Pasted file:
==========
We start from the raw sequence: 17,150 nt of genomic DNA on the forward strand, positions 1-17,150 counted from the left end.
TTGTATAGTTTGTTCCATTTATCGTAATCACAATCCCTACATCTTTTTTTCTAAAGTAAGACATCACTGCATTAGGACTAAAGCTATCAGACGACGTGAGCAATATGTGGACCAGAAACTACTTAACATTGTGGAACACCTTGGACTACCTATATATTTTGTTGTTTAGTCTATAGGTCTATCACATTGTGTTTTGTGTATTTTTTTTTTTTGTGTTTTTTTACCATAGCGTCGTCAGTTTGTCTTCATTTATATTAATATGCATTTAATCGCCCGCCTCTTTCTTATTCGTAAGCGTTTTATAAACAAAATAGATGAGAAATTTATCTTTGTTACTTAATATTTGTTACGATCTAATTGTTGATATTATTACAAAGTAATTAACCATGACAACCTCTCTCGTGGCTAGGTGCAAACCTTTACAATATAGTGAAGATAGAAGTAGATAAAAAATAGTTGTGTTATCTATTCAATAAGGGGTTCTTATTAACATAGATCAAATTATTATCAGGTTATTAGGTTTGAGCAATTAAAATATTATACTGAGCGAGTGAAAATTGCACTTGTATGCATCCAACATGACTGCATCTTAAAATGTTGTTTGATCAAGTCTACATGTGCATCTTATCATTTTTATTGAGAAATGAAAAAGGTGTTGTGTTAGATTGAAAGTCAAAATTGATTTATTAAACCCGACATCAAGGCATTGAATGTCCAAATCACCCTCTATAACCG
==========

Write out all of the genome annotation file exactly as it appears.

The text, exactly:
We start from the raw sequence: 17,150 nt of genomic DNA on the forward strand, positions 1-17,150 counted from the left end.
TTGTATAGTTTGTTCCATTTATCGTAATCACAATCCCTACATCTTTTTTTCTAAAGTAAGACATCACTGCATTAGGACTAAAGCTATCAGACGACGTGAGCAATATGTGGACCAGAAACTACTTAACATTGTGGAACACCTTGGACTACCTATATATTTTGTTGTTTAGTCTATAGGTCTATCACATTGTGTTTTGTGTATTTTTTTTTTTTGTGTTTTTTTACCATAGCGTCGTCAGTTTGTCTTCATTTATATTAATATGCATTTAATCGCCCGCCTCTTTCTTATTCGTAAGCGTTTTATAAACAAAATAGATGAGAAATTTATCTTTGTTACTTAATATTTGTTACGATCTAATTGTTGATATTATTACAAAGTAATTAACCATGACAACCTCTCTCGTGGCTAGGTGCAAACCTTTACAATATAGTGAAGATAGAAGTAGATAAAAAATAGTTGTGTTATCTATTCAATAAGGGGTTCTTATTAACATAGATCAAATTATTATCAGGTTATTAGGTTTGAGCAATTAAAATATTATACTGAGCGAGTGAAAATTGCACTTGTATGCATCCAACATGACTGCATCTTAAAATGTTGTTTGATCAAGTCTACATGTGCATCTTATCATTTTTATTGAGAAATGAAAAAGGTGTTGTGTTAGATTGAAAGTCAAAATTGATTTATTAAACCCGACATCAAGGCATTGAATGTCCAAATCACCCTCTATAACCG